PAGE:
Hospitals don’t get holidays.
Sickness doesn’t take a break, so hospitals have to keep working to promote wellness and health — no matter what date the calendar says.
I was thankful to have the weekend before Thanksgiving off this year to celebrate with my family. We’ve come to expect this “modified Thanksgiving” since I often work the week of Thanksgiving, serving the little turkeys.
I am thankful to let my coworkers have the day off to spend with their families. I am thankful for my job. I am thankful to wear funny headbands and try to make the best of a holiday where no one wants to be in the hospital: patients or staff. I see purpose in these choices and in my work. But I still sometimes dread going home after work on holidays. I work until after dinner time, which makes it difficult to attend any Thanksgiving festivities. Most of my in town friends were traveling or had plans earlier in the day.
I sought to find a place at someone’s table and it just wasn’t an option. I felt like a the holiday orphan. I had a choice to make here. Even though I got to celebrate with my family just a few days before, it still felt lonely to anticipate celebrating a holiday with leftovers eaten on my lap at home alone. Holidays are difficult. They are difficult if you’re alone. They are difficult if you’re with family. They are full of expectations and grand plans and often don’t live up to them. I wished that spending the evening alone didn’t bother me, but it did. I had a choice to make here, I needed to ask for help. I needed to share my need. To see who else felt alone and was looking for another option just like I was.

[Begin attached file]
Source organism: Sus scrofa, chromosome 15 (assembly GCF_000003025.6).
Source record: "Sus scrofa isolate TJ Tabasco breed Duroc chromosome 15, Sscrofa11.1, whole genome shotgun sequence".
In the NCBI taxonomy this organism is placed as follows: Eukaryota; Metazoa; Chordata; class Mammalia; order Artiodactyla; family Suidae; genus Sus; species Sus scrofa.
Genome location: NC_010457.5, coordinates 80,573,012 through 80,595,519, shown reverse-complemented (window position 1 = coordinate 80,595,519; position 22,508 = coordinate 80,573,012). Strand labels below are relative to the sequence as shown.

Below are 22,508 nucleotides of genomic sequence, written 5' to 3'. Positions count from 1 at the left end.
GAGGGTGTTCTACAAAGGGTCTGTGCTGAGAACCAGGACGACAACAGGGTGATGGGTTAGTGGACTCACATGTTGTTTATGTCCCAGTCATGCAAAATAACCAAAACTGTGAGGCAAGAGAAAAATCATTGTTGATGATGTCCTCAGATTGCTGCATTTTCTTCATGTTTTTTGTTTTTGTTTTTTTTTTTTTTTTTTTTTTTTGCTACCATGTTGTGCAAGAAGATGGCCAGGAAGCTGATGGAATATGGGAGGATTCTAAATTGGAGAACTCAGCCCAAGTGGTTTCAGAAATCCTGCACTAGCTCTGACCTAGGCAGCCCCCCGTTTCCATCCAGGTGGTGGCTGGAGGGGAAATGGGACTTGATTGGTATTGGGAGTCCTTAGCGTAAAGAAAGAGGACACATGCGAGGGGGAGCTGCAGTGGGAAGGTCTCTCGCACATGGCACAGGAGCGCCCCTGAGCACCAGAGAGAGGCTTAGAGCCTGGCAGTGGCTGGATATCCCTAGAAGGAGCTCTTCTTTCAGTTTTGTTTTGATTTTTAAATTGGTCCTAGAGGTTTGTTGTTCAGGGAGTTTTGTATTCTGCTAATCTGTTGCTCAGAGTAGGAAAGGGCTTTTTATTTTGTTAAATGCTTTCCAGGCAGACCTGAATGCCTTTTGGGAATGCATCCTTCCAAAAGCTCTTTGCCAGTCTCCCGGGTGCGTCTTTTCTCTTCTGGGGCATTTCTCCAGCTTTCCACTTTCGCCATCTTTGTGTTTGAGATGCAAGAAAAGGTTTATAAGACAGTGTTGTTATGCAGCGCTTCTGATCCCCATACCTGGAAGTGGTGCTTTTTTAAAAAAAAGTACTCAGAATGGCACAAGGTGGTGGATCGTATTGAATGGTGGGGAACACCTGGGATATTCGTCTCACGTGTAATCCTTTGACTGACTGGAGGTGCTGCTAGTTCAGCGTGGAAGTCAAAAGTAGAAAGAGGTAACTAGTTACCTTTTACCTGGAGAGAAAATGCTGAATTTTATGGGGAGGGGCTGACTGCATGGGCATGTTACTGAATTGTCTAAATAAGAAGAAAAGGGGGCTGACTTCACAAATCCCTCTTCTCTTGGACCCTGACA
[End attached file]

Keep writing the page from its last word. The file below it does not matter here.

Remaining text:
I was able to go on a last minute adventure to Disney with a coworker who was in the same situation as me. We had a Thanksgiving feast in Pandora, complete with Na’vi beverages. I ended up having a full and pleasant day. I am so thankful for everyone who got to celebrate with their families and friends on Thursday. If you were like me and separated from loved ones, for any reason, I fight for gratitude alongside you. I had to expend effort to seek thanks giving this year. I sought to practice defiant joy. I had to share my need.
I’ve realized more and more that giving thanks is not a natural tendency. It requires work. It requires a community to remind me of my blessings. It takes friends and family and coworkers to give hugs, phone calls, texts, and last minute Disney adventures to remind me that I’m not really alone. I spent my day seeking thanks giving, and it was worth it.